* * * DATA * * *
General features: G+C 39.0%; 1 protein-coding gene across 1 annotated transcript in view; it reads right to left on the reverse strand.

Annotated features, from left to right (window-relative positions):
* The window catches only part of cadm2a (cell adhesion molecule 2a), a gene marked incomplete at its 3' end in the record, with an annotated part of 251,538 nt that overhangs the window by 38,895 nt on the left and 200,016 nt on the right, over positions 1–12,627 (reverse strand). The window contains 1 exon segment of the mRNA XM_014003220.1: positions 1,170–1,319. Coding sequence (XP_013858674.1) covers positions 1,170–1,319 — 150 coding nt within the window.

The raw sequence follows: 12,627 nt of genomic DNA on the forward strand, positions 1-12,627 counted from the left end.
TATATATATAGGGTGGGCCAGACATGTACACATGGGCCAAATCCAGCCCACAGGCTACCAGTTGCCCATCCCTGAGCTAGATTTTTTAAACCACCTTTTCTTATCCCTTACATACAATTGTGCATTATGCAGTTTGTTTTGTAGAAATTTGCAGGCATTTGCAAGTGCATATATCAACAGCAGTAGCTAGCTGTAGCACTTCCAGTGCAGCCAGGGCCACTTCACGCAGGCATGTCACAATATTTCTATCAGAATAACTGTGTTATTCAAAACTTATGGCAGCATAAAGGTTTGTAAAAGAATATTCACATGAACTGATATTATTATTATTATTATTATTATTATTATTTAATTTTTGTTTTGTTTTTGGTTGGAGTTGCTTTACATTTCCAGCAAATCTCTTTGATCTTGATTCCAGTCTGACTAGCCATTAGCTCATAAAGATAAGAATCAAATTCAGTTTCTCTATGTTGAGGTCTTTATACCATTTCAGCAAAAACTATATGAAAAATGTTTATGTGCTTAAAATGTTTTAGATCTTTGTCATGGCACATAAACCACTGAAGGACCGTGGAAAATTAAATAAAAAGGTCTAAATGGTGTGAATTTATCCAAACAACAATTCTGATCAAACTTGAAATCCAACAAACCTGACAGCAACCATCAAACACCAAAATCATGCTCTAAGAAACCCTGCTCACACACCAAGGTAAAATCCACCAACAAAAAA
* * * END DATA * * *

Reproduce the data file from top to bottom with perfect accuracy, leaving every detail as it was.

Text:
General features: G+C 39.0%; 1 protein-coding gene across 1 annotated transcript in view; it reads right to left on the reverse strand.

Annotated features, from left to right (window-relative positions):
* The window catches only part of cadm2a (cell adhesion molecule 2a), a gene marked incomplete at its 3' end in the record, with an annotated part of 251,538 nt that overhangs the window by 38,895 nt on the left and 200,016 nt on the right, over positions 1–12,627 (reverse strand). The window contains 1 exon segment of the mRNA XM_014003220.1: positions 1,170–1,319. Coding sequence (XP_013858674.1) covers positions 1,170–1,319 — 150 coding nt within the window.

The raw sequence follows: 12,627 nt of genomic DNA on the forward strand, positions 1-12,627 counted from the left end.
TATATATATAGGGTGGGCCAGACATGTACACATGGGCCAAATCCAGCCCACAGGCTACCAGTTGCCCATCCCTGAGCTAGATTTTTTAAACCACCTTTTCTTATCCCTTACATACAATTGTGCATTATGCAGTTTGTTTTGTAGAAATTTGCAGGCATTTGCAAGTGCATATATCAACAGCAGTAGCTAGCTGTAGCACTTCCAGTGCAGCCAGGGCCACTTCACGCAGGCATGTCACAATATTTCTATCAGAATAACTGTGTTATTCAAAACTTATGGCAGCATAAAGGTTTGTAAAAGAATATTCACATGAACTGATATTATTATTATTATTATTATTATTATTATTTAATTTTTGTTTTGTTTTTGGTTGGAGTTGCTTTACATTTCCAGCAAATCTCTTTGATCTTGATTCCAGTCTGACTAGCCATTAGCTCATAAAGATAAGAATCAAATTCAGTTTCTCTATGTTGAGGTCTTTATACCATTTCAGCAAAAACTATATGAAAAATGTTTATGTGCTTAAAATGTTTTAGATCTTTGTCATGGCACATAAACCACTGAAGGACCGTGGAAAATTAAATAAAAAGGTCTAAATGGTGTGAATTTATCCAAACAACAATTCTGATCAAACTTGAAATCCAACAAACCTGACAGCAACCATCAAACACCAAAATCATGCTCTAAGAAACCCTGCTCACACACCAAGGTAAAATCCACCAACAAAAAA